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Title: Efficient expression of multiple guide RNAs for CRISPR/Cas genome editing
The Clustered Regularly Interspaced Short Palindromic Repeats/CRISPR-associated protein system (CRISPR/Cas) has recently become the most powerful tool available for genome engineering in various organisms. With efficient and proper expression of multiple guide RNAs (gRNAs), the CRISPR/Cas system is particularly suitable for multiplex genome editing. During the past several years, different CRISPR/Cas expression strategies, such as two-component transcriptional unit, single transcriptional unit, and bidirectional promoter systems, have been developed to efficiently express gRNAs as well as Cas nucleases. Significant progress has been made to optimize gRNA production using different types of promoters and RNA processing strategies such as ribozymes, endogenous RNases, and exogenous endoribonuclease (Csy4). Besides being constitutively and ubiquitously expressed, inducible and spa- tiotemporal regulations of gRNA expression have been demonstrated using inducible, tissue-specific, and/or synthetic promoters for specific research purposes. Most recently, the emergence of CRISPR/Cas ribonucleoprotein delivery methods, such as engineered nanoparticles, further revolutionized trans- gene-free and multiplex genome editing. In this review, we discuss current strategies and future per- spectives for efficient expression and engineering of gRNAs with a goal to facilitate CRISPR/Cas-based multiplex genome editing.  more » « less
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National Science Foundation
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  1. Summary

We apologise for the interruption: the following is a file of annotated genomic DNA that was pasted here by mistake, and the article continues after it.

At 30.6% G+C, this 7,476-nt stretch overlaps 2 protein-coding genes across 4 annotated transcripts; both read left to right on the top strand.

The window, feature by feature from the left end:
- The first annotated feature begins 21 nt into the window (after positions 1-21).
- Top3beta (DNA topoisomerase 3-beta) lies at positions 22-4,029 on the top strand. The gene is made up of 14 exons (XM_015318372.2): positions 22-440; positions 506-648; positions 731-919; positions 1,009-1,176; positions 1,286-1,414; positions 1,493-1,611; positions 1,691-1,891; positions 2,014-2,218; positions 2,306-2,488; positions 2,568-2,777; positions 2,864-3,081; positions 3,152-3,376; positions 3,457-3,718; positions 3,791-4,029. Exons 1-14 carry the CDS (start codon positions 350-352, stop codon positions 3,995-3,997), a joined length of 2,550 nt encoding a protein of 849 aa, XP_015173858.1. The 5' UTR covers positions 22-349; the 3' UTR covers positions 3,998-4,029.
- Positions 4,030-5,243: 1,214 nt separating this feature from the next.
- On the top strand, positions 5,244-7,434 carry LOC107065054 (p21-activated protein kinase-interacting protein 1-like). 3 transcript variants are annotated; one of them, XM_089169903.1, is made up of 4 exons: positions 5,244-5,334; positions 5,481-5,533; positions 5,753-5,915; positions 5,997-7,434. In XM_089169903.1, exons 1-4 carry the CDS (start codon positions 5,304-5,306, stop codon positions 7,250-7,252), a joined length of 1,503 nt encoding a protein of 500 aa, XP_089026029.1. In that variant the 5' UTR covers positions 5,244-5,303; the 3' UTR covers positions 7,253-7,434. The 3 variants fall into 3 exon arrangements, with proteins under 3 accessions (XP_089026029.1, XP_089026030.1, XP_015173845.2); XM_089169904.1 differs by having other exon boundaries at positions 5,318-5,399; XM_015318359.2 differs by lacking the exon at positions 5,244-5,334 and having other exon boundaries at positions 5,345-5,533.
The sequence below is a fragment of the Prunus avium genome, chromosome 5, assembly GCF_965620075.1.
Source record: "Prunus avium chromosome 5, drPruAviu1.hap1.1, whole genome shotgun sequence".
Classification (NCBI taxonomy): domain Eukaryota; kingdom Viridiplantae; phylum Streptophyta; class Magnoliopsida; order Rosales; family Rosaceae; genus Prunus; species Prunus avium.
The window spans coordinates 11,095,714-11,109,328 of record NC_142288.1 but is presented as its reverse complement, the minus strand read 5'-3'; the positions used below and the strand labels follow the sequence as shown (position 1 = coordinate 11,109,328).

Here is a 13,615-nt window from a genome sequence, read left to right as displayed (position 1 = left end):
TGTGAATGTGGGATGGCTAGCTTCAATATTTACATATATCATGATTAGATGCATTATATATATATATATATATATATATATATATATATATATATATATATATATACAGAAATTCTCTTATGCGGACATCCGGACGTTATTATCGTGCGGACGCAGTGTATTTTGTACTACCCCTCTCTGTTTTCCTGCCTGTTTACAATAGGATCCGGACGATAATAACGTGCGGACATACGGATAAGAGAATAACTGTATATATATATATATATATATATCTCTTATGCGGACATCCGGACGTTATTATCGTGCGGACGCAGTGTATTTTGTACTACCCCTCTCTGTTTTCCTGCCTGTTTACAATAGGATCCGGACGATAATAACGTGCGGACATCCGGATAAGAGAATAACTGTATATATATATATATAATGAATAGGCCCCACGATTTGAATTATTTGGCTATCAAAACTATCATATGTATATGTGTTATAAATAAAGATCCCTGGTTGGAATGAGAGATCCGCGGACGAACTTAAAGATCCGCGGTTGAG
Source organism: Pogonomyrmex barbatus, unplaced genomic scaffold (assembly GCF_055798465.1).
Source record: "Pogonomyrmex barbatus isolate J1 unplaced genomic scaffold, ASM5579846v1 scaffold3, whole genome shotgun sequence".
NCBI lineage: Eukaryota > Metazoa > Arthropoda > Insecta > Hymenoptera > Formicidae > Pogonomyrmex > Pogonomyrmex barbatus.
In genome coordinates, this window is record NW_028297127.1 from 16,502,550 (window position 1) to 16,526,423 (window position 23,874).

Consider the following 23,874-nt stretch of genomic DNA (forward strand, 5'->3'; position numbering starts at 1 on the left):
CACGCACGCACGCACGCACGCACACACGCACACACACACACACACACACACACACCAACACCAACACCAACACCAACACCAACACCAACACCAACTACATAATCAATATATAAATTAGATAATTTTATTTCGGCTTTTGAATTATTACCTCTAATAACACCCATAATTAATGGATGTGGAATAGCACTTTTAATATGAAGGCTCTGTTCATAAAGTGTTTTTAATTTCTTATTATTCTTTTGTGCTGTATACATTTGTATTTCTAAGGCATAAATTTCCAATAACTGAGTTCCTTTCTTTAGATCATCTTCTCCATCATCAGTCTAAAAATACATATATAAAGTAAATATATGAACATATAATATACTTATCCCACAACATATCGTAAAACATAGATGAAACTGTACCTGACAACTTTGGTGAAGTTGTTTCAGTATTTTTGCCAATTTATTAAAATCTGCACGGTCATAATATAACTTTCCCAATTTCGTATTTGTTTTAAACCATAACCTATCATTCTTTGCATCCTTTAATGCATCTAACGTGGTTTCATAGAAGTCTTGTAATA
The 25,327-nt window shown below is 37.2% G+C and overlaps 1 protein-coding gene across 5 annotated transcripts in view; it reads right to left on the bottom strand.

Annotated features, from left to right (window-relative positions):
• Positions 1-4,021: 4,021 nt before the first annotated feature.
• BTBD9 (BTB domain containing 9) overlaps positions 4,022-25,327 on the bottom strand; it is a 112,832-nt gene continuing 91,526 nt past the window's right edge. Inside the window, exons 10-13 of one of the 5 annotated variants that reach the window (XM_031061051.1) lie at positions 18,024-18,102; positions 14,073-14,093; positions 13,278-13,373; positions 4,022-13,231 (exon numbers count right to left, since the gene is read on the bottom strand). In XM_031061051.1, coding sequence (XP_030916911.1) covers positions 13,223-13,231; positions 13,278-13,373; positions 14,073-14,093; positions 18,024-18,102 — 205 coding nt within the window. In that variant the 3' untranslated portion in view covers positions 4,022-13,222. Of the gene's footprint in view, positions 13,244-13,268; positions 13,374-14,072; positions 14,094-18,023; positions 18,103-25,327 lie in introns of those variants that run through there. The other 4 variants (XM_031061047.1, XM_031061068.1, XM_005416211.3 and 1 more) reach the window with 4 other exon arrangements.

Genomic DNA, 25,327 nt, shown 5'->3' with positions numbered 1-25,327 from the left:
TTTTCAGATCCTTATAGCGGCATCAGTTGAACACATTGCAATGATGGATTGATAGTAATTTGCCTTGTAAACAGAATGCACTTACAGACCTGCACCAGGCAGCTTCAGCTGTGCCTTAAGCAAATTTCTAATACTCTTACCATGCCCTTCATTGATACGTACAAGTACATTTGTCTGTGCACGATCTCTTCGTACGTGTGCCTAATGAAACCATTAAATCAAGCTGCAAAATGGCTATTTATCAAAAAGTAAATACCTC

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  2. null (Ed.)
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  3. Abstract

    CRISPR/Cas9 gene editing is effective in manipulating genetic loci in mammalian cell cultures and whole fish but efficient platforms applicable to fish cell lines are currently limited. Our initial attempts to employ this technology in fish cell lines using heterologous promoters or a ribonucleoprotein approach failed to indicate genomic alteration at targeted sites in a tilapia brain cell line (OmB). For potential use in a DNA vector approach, endogenous tilapia beta Actin (OmBAct), EF1 alpha (OmEF1a), and U6 (TU6) promoters were isolated. The strongest candidate promoter determined by EGFP reporter assay, OmEF1a, was used to drive constitutive Cas9 expression in a modified OmB cell line (Cas9-OmB1). Cas9-OmB1 cell transfection with vectors expressing gRNAs driven by the TU6 promoter achieved mutational efficiencies as high as 81% following hygromycin selection. Mutations were not detected using human and zebrafish U6 promoters demonstrating the phylogenetic proximity of U6 promoters as critical when used for gRNA expression. Sequence alteration to TU6 improved mutation rate and cloning efficiency. In conclusion, we report new tools for ectopic expression and a highly efficient, economical system for manipulation of genomic loci and evaluation of their causal relationship with adaptive cellular phenotypes by CRISPR/Cas9 gene editing in fish cells.

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